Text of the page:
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Sunday, March 21, 2010

Books Read During March

Since we last met I've walked around the Golden Mount in Bangkok, been lost in beautiful San Gimignano, lamented being snowed in in Venice, and had a sleepless night on a train from Venice to Paris. I apologise for being away for so long but I had a lovely holiday.

That Summer in Sicily by Marlena de Blasi


This book has everything - a moving love story, exciting history, and a villianous enemy. It concerns a romance between a poor but strong woman who falls in love with a prince in the Italy of the 1930's. Unfortunately, the Mafia plans revenge on the prince because of his reforms which help the peasants.

I enjoyed this book and I liked reading it in Italy. However, I preferred Marlena de Blasi's autobiographies.

Paris to the Moon by Adam Gopnik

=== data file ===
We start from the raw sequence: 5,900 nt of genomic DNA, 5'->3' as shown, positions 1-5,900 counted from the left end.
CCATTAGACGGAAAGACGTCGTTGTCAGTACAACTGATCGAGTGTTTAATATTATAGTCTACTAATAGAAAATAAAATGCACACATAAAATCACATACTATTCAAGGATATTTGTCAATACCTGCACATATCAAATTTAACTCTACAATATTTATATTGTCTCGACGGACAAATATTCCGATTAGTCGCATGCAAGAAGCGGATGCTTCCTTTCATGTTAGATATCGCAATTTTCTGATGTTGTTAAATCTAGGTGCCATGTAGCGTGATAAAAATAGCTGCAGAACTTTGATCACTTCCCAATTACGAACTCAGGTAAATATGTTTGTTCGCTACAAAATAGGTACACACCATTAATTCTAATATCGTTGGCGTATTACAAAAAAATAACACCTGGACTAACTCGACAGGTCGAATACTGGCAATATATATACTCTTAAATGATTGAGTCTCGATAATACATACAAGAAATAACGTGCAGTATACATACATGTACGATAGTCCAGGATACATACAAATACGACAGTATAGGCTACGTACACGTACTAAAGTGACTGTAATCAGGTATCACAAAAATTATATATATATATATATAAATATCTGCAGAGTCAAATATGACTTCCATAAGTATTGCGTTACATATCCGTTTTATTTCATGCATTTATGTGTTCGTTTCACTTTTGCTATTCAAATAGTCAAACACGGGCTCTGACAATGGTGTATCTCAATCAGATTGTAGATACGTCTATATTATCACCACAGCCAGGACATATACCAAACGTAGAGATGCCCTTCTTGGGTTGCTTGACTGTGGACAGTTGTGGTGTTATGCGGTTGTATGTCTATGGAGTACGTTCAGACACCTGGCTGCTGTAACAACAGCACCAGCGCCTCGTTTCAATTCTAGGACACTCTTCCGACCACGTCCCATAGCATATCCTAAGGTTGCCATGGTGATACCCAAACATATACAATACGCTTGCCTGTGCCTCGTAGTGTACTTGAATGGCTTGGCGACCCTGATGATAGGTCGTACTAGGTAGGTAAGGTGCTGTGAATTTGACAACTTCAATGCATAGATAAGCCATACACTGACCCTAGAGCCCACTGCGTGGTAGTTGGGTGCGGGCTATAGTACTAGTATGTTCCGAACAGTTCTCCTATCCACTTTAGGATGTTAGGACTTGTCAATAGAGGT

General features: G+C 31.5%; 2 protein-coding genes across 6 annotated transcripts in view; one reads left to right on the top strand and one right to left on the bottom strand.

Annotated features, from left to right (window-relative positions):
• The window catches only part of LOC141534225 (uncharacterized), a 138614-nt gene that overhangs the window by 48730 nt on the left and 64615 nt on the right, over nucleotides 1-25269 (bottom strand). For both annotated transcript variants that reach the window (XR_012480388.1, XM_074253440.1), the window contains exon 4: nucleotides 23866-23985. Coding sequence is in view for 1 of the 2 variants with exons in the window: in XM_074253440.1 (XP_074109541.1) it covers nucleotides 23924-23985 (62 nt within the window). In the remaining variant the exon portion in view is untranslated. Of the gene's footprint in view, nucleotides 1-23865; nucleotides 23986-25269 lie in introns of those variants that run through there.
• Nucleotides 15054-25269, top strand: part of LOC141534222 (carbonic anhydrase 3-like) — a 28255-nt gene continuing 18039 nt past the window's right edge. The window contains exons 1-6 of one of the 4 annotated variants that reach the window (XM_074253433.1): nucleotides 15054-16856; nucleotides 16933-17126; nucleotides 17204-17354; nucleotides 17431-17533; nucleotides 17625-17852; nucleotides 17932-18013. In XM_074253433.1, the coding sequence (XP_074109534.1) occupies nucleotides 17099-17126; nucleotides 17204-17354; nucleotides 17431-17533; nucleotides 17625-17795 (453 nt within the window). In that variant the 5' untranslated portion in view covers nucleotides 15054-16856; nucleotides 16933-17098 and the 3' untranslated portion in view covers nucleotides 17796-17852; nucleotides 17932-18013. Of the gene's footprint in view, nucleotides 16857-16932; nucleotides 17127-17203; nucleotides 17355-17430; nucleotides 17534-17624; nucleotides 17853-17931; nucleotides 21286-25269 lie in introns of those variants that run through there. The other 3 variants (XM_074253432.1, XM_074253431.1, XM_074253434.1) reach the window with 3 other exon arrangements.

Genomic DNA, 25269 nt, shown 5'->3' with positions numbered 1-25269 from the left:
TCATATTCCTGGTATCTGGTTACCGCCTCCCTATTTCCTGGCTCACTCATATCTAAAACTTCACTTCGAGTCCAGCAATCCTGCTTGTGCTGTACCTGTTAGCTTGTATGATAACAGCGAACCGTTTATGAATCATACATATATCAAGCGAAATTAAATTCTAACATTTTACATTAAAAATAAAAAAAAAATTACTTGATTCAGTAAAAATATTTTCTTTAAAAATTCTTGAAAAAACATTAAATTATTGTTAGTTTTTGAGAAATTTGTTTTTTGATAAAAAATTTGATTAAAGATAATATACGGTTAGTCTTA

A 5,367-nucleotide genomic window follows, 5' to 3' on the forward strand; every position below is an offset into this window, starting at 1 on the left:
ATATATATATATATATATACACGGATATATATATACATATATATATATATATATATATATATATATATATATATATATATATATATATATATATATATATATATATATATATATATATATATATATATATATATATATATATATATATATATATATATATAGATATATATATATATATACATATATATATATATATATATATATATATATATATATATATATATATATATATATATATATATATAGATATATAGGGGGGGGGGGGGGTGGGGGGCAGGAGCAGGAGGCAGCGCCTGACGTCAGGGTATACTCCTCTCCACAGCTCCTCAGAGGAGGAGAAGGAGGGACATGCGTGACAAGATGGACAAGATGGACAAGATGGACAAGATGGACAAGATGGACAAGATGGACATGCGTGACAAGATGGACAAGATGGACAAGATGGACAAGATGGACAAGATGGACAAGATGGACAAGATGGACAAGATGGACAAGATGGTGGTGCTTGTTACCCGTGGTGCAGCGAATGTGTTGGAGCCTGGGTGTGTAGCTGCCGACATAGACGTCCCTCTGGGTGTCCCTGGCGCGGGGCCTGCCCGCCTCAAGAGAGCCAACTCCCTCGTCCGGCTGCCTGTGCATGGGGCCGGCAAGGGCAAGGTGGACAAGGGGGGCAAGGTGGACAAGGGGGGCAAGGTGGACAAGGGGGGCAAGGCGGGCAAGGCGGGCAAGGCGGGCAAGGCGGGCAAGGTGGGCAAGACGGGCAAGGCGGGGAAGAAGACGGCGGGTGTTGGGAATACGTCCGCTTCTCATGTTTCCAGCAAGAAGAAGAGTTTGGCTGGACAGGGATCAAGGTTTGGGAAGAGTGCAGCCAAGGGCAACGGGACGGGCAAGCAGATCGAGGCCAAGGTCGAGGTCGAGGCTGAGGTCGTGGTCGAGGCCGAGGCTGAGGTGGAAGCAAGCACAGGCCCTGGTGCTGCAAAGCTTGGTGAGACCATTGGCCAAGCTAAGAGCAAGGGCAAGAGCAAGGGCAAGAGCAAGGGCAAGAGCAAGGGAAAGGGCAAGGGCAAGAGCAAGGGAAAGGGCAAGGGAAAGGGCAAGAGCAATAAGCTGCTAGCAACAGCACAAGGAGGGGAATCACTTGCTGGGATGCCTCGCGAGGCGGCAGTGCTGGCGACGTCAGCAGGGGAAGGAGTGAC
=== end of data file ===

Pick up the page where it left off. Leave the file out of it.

This was about an American man who moved with his wife and young son to Paris. It has great detail about the minuitae of family life in Paris and gives a child's view of this enchanting city. Gopnik has interesting insights about the contrasts between Americans and the French. I found the chapter on a war crimes trial the most interesting, however.

This book did annoy me somewhat. I felt that Gopnik was very keen on himself and he included a lot of information on baseball. I really couldn't care less about baseball so I skipped these parts of the book. (Apologies to Americans who love baseball!)

Katherine the Virgin Widow by Jean Plaidy

Jean Plaidy brings Katherine of Aragon to life in this easy-to-read novel. She analyses her character brilliantly and shows how young and shy Katherine, who is ordered about by Henry VII and her duenna, Elvira, when she first leaves Spain, gains strength of character.

The book also involves other interesting characters, including Elizabeth of York and Katherine's ladies-in-waiting.

Casanova's Women

I didn't like this book much at all and left it on the train between Venice and Milan after I finished it. It was rather prurient and sickly. Perhaps I'm just prudish.

However, Casanova's women were a very interesting lot. They included a runaway aristocrat, a woman pretending to be a castrati, and a women who ran a business in London organizing balls. The writing wasn't bad so I'm willing to try more of this author's books.

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